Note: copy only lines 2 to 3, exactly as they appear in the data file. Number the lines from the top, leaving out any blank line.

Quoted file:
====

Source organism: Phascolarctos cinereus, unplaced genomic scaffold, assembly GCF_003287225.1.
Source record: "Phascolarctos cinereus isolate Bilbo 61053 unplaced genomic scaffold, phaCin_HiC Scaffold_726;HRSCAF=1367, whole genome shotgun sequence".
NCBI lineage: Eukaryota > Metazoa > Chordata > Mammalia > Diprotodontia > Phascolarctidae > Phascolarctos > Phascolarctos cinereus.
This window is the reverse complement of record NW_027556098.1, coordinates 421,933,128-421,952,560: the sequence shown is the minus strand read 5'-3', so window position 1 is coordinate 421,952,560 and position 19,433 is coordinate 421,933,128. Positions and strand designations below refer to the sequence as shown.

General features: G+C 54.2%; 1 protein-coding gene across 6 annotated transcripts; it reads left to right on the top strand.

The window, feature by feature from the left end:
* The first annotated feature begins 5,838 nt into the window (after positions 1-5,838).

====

Source record: "Phascolarctos cinereus isolate Bilbo 61053 unplaced genomic scaffold, phaCin_HiC Scaffold_726;HRSCAF=1367, whole genome shotgun sequence".
NCBI lineage: Eukaryota > Metazoa > Chordata > Mammalia > Diprotodontia > Phascolarctidae > Phascolarctos > Phascolarctos cinereus.